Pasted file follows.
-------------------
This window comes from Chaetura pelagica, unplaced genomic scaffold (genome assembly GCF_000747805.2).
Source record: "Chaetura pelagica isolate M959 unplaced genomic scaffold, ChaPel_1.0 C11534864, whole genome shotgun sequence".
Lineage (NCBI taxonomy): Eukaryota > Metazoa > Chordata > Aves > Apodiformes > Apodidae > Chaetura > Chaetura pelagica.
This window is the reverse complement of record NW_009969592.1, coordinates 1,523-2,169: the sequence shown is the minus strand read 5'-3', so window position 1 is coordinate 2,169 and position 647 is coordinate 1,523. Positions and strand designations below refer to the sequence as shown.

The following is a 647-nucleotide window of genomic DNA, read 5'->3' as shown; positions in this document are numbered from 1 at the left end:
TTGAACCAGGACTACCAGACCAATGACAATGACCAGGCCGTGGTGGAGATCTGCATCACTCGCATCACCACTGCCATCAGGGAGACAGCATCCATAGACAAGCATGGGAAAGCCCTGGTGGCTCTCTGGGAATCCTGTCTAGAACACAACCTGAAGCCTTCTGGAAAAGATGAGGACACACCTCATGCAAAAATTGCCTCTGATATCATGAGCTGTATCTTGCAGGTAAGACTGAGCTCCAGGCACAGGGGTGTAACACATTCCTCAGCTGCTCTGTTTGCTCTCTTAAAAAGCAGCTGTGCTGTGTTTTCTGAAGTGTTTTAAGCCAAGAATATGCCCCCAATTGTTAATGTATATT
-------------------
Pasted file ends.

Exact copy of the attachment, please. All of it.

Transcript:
This window comes from Chaetura pelagica, unplaced genomic scaffold (genome assembly GCF_000747805.2).
Source record: "Chaetura pelagica isolate M959 unplaced genomic scaffold, ChaPel_1.0 C11534864, whole genome shotgun sequence".
Lineage (NCBI taxonomy): Eukaryota > Metazoa > Chordata > Aves > Apodiformes > Apodidae > Chaetura > Chaetura pelagica.
This window is the reverse complement of record NW_009969592.1, coordinates 1,523-2,169: the sequence shown is the minus strand read 5'-3', so window position 1 is coordinate 2,169 and position 647 is coordinate 1,523. Positions and strand designations below refer to the sequence as shown.

The following is a 647-nucleotide window of genomic DNA, read 5'->3' as shown; positions in this document are numbered from 1 at the left end:
TTGAACCAGGACTACCAGACCAATGACAATGACCAGGCCGTGGTGGAGATCTGCATCACTCGCATCACCACTGCCATCAGGGAGACAGCATCCATAGACAAGCATGGGAAAGCCCTGGTGGCTCTCTGGGAATCCTGTCTAGAACACAACCTGAAGCCTTCTGGAAAAGATGAGGACACACCTCATGCAAAAATTGCCTCTGATATCATGAGCTGTATCTTGCAGGTAAGACTGAGCTCCAGGCACAGGGGTGTAACACATTCCTCAGCTGCTCTGTTTGCTCTCTTAAAAAGCAGCTGTGCTGTGTTTTCTGAAGTGTTTTAAGCCAAGAATATGCCCCCAATTGTTAATGTATATT